Thursday, August 09, 2007

If Satan can't be redeemed, what hope is there for anyone?

ABC Family finished a triology last weekend entitled Fallen. I didn't see it when it was a movie last year about a boy who is nephalim, the product of sex between an angel and a woman, the sort of unnatural activity that the Bible says provoked God to cause Noah's flood. But they replayed that along with two new two-hour episodes to take the story to its apparent conclusion. So in six hours I could watch the whole story. Then they replayed each part of that at least once, so I could watch a confusing section yet again.

Our hero in Fallen is not just any nephalim, but the most special one possible, the son of Lucifer and a woman Lucifer claimed to love, even though the plot of this story has all mothers of such children dying in childbirth, and the angels know that, so they know they are murdering women by having sex with them. Such nice boys.

So nephalim in this story are all orphans. Then on top of that they are hunted down by rather dim-witted and uncaring angels called "powers", different from what the Bible means by "powers", who believe their duty to the Creator is to kill all these nephalim and some number of innocents in their immediate vicinity.

Nephalim that can survive to the age of 18 are magically delivered from a transitional state of headaches and other distress into having supernatural powers like flying, throwing fire, and being able to make a sword or two of "angel fire" appear at will. Our hero has an additional talent. Lucifer spread an apparently accurate prophecy that this boy is the Redeemer to fallen angels. If fallen angels come to him sincerely wishing to return to heaven, this boy can lay his hands on them and redeem them, causing them fleetingly to resume the appearance of an angel and then either return to heaven or be distintegrated in a flash, an ambiguity that never is clarified.

Such a redemption is all Lucifer seems to want from his son. The script makes this difficult. Lucifer is deceptive in meeting his son, giving the impression that he is just another fallen angel at first. If there is honor among theives, isn't there genuine love among the malevolent? There isn't according to this script. Still our hero is about to redeem Lucifer even though he now fully understands that this is Lucifer, but is stopped by visions of so much evil when he puts his hands on Lucifer, images of war and the like. I'm sorry, Dad, you've just been too darn bad for me to redeem you.

Lucifer doesn't take this passively. Now he resorts to intimidation, which breaks down into both Lucifer and our hero bringing forth their swords of angel fire to do battle. A routine cinematic conflict ensues with our hero pushing Lucifer off a cliff back to the depths of hell. Happy ending.

Somewhere along the line in a story like this I wonder about the way authors take such traditional characters, ones that are only in our culture because of Christianity and change their story into something that isn't Christian at all. Jesus is mentioned briefly in Fallen, but apparently both Jesus and the Father are off on some other planet, and these angels are deciding their own fate much as humans do naturally. There isn't an outright denial of God here, but God has no role to play.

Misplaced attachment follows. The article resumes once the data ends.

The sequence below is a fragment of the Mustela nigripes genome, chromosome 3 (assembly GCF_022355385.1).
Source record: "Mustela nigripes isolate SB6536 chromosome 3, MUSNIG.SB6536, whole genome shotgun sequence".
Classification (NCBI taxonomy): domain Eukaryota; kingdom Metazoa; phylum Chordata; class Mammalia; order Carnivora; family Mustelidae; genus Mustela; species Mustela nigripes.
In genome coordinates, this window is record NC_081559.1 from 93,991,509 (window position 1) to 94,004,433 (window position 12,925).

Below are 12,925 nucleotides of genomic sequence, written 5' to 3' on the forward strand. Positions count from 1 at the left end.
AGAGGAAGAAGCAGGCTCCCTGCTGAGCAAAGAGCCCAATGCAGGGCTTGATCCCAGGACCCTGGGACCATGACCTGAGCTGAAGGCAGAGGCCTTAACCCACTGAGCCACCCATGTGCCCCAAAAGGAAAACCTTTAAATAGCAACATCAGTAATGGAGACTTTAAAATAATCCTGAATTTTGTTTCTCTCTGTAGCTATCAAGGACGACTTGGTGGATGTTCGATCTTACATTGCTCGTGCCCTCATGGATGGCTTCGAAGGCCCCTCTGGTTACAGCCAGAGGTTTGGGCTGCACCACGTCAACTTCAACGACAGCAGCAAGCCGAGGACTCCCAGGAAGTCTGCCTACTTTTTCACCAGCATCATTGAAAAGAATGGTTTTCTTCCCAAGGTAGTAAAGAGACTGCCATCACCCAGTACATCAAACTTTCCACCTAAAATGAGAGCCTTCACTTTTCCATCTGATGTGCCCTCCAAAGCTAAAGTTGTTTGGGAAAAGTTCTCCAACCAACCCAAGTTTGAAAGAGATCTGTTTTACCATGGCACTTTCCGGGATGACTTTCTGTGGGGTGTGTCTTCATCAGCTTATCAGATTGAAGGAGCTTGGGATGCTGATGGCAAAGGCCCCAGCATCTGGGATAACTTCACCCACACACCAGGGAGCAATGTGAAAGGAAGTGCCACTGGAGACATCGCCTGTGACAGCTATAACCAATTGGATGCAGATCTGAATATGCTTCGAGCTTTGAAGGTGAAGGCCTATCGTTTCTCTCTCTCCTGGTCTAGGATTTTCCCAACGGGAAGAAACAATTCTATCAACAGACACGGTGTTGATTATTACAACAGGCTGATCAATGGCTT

I forget about this point as I watch, knowing there's bound to be another father/son battle coming, as with Star Wars, wondering how that will play out here. Isn't it strange that in the somewhat secular Star Wars, there was redemption for the evil father at the end, but not in Fallen, which is supposedly out of a tradition that emphasizes forgiveness?

Of course in Star Wars, there was no redemption for the epitome of evil, the Emperor, though maybe a quick death is something of a redemption compared to other possibilities. Is that the issue in Fallen? If the epitome of evil is redeemed, does that make evil meaningless?

No, it means evil is temporary, which is very different from meaningless. Suffering is temporary, but it is horrible, much more horrible than people will acknowledge, because then they would be obliged to do something about it. For a very long time, humanity has wanted suffering to be the result of what people deserve. Much of the Old Testament is based on such a belief. Arguments against redemption are bound to make this point, whether it's arguing against redeeming Lucifer, a pedophile, a mass murderer, or a corrupt politician or other leader. They must be punished!

Why must they? Is the only reason people have for being good a matter of avoiding punishment? I'm sure that's true as a matter of fact for many people. It's hard for us to say why anyone is Christian, but surely many Christians accept faith out of fear of the consequences of not accepting faith. Some on the internet have even said to me directly that unless my faith is to avoid hell, my faith is meaningless, as if they know anything about that.

But what does God say? The God of the Bible says that He wants mercy, not the animal sacrifices of the Old Testament. You would think it wouldn't be hard for people to take a step beyond that and understand that God also wants love in general, not worship or any of these other artificialities that we make supposedly to honor Him. But that's hard for people. It's hard for people to understand just how much of what's traditional, anyone's tradition, is wrong.